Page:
Mindful Eating

Written By: Lynette Morris, RD, LD

Hunger is the enemy to a person suffering from an eating disorder. Hunger
threatens the maintenance of a low body weight or triggers a binge eating
episode and fullness is equated with weight gain and being out of control. One
way a person with anorexia responds to hunger is by switching what is normal
for what is abnormal. Feeling hungry all the time becomes normal and feeling
satiated or full feels abnormal. The feeling of hunger not only reassures the
person with anorexia she is not going to gain weight, but also gives her a false
sense of security that everything is going to be all right.

How is it that food and eating have become such a common source of
unhappiness? And why has it occurred in a country with an abundance of food?
The fundamental reason for our imbalance with food and eating is that we've
forgotten how to listen to what our bodies are telling us. The problem lies in our
mind. It lies in our lack of awareness of the messages coming in from our body,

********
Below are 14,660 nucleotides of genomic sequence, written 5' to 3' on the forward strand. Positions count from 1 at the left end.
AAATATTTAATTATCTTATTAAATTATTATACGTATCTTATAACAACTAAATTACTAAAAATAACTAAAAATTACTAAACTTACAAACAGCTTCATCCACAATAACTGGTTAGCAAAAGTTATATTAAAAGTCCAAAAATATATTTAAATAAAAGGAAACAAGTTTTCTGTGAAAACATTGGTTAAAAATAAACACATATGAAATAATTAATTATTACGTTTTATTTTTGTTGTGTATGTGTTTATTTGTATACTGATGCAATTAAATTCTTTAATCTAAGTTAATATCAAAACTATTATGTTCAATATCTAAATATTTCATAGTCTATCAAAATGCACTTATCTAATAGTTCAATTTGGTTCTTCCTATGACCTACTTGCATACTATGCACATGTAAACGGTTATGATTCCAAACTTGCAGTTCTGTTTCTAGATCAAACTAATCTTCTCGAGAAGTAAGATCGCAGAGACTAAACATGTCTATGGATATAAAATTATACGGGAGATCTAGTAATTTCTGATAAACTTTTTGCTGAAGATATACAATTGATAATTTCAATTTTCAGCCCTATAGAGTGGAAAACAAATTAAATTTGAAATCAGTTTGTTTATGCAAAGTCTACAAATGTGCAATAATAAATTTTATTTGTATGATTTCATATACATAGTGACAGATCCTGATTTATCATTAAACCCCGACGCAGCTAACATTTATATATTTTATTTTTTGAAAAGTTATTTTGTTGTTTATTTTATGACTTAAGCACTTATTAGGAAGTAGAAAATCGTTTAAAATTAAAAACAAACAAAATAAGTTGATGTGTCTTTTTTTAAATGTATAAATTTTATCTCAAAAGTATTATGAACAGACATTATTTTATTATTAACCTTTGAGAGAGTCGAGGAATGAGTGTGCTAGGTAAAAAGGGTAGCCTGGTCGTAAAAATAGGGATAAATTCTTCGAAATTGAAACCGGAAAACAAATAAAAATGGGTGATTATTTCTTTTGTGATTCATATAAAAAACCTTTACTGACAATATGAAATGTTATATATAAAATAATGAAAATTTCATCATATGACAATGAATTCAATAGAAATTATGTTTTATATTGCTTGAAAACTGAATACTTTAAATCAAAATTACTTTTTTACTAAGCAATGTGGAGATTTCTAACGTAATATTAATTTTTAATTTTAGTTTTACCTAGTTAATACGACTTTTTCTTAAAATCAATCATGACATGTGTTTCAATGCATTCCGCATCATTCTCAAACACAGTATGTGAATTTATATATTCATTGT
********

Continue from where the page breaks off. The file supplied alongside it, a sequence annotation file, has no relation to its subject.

from our cells and from our heart.

At Thalia House, we teach the residents to listen to what their bodies are telling
them about hunger and satisfaction. We call this Mindful Eating or intuitive
eating. Intuitive eating is necessary for a recovering person to be able to develop
and maintain healthy eating patterns and body weight.

Eating intuitively helps us become aware of who in the body/heart/mind complex
is hungry, and how and what is best to nourish it. It also involves paying full
attention to the experience of eating and drinking, both inside and outside
(environment) the body. We pay attention to the colors, smells, textures, flavors,
temperatures, and even the sounds (crunch!) of our food. We pay attention to the
experience of the body. Where in the body do we feel hunger? Where do we feel
satisfaction? What does half-full feel like, or three quarters full?

We educate the person with the eating disorder to understand that their
preoccupation with food, the insatiable hunger, and the periods of uncontrollable
eating are normal responses to prolonged starvation and the maintenance of a
low body weight. The person with bulimia or compulsive eating will understand
that the desire to eat large quantities of food in the evening is the bodies
response to food restriction during the day.

It is possible, as one recovers from an eating disorder to gradually regain the
sense of ease and freedom with eating that we had in childhood. At Thalia
House our mission is to help set the residents up for success in recovery when they leave; to make peace with food, honor their hunger, and respect the
wonderful things their bodies can do.